Having been star attractions as part of the Dunlop Dynasty celebration at the Goodwood Festival of Speed earlier this summer, Michael and William Dunlop return to West Sussex this weekend to race in the Goodwood Revival’s Barry Sheene Memorial Trophy.
Revival debutant William will arrive fresh from the Isle of Man Classic TT and will share the Black Eagle Racing Team-run MV Agusta 500/3 with his 15-time TT-winning brother, Michael. The pair were both in action at the 2017 Festival of Speed riding their late father Robert’s iconic rotary Norton up the Goodwood hill along with their own TT machinery.
Held every September since 1998, the Goodwood Revival is said to be the world’s largest historic motor racing and vintage culture event, with 150,000 people, mostly in period clothing, attending each year.
The annual Memorial Trophy race is the motorcycling highlight of the weekend and features a star-studded line up of racers both retried and contemporary aboard classic machinery of the type that raced between 1960 and 1966. Split into two 25-minute, two-rider heats, this year's event will also feature three-time world champion Freddie Spencer, who will be aboard a Manx Norton along with former Grand Prix racer-turned TV commentator Steve Parrish, plus 2000 World Endurance Champion and former Swedish fighter pilot Peter Linden.
The two fastest women around the Isle of Man, Maria Costello and Jenny Tinmouth, will also take part in the event, which is named in honour of Britain’s double 500cc world champion Barry Sheene. Costello will be aboard a 1954 BMW RS54, while Tinmouth will be racing a 1966 Hansen Honda CR450.
Other confirmed riders taking part include: Iain Duffus (Manx Norton); Jeremy McWilliams (Manx Norton); Mick Grant and Gary Johnson (MV-3); Troy Corser (BMW RS54); Bruce Anstey (Manx Norton); Brian Morrison (Matchless G50); Ian Simpson (Manx Norton) and Steve Mercer (Manx Norton).
The two-part Memorial Trophy race will run on both Saturday and Sunday, joining an comprehensive programme of world-class historic car races. The Trophy begins with a Le Mans-style start, whereby riders run across the track to their waiting machines. Including a compulsory pitstop, the pro/am event has become one of the highlights of the Revival weekend.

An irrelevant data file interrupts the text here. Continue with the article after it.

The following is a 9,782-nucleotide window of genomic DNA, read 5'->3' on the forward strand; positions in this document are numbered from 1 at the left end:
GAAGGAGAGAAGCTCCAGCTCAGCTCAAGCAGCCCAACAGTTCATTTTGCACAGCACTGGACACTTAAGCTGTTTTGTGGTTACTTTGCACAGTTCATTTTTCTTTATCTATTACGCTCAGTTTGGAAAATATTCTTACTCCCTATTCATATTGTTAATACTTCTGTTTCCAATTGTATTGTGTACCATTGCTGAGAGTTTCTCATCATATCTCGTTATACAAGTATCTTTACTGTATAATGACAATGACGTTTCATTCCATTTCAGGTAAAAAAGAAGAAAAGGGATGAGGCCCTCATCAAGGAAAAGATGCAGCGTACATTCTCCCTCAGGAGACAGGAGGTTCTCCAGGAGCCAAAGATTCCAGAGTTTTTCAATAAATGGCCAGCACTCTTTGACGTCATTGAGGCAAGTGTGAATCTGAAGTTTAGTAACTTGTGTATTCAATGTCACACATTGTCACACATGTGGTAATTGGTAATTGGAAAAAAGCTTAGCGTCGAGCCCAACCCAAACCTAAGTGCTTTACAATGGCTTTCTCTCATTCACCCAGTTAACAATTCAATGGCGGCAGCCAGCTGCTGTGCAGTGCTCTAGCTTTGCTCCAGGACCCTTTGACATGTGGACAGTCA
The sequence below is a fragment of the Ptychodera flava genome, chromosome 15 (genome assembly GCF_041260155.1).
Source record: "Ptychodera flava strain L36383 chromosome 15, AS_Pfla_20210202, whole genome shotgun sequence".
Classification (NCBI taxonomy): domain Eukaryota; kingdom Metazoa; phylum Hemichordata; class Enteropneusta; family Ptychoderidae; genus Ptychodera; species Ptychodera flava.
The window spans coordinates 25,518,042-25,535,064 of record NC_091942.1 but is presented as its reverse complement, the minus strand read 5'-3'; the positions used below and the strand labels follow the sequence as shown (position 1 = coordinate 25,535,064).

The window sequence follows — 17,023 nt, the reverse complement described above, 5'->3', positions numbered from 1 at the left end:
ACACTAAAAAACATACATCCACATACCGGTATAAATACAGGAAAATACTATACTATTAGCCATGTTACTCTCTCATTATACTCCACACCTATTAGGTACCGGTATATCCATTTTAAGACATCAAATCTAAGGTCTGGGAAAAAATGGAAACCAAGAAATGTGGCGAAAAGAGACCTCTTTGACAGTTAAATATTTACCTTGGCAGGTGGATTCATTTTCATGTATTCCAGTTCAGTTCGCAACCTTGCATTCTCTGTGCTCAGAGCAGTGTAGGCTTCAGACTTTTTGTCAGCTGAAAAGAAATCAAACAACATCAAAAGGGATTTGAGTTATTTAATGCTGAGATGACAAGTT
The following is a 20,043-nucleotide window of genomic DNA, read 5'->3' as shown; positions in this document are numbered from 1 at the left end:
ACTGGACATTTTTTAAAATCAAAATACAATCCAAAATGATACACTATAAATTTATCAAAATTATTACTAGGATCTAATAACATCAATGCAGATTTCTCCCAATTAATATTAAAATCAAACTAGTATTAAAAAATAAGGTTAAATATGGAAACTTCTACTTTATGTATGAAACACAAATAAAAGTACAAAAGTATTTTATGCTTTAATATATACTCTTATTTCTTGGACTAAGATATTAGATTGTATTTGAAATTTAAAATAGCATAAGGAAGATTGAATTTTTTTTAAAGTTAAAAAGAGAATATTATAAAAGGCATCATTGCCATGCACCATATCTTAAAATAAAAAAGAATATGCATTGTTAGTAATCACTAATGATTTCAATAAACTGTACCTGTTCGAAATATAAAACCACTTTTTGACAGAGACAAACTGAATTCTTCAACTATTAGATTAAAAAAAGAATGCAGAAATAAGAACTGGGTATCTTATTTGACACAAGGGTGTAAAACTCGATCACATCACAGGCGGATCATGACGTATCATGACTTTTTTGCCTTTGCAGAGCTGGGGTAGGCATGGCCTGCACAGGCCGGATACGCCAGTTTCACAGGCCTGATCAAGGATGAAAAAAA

Spectators wishing to enter the full spirit of the Revival are encouraged to attend in period dress. A huge part of the event’s fun is down to its successful recreation of the period, from the 1940s to 1960s, with stands, stall, shows and more all representing this golden era of British motorsport.
The Revival runs from Friday 8th September to Sunday 10th September, and you’ll need a ticket in advance as it usually sells out well before the actual date.
General admission for Friday, Saturday and Sunday is now unfortunately sold out, although there are a few premium priced hospitality packages starting at £486 still available.
All the ticket options and prices can be found at www.goodwood.com or by calling 01243 755055.
When it comes to getting there, it pays to leave plenty of time and to follow signposts to car parks rather than your sat-nav. Car parks are free, and open from 0700hrs. Parking is on grass, and may not be suitable for low-slung cars, but hard standing and helmet storage are available for motorcyclists. Again you’ll find more details at www.goodwood.com.
If you’re unable to attend you can still see the action. There will be Goodwood’s own Goodwood Revival Live Stream on YouTube on the Goodwood Road and Racing channel while a highlights programme is scheduled after the event on ITV4.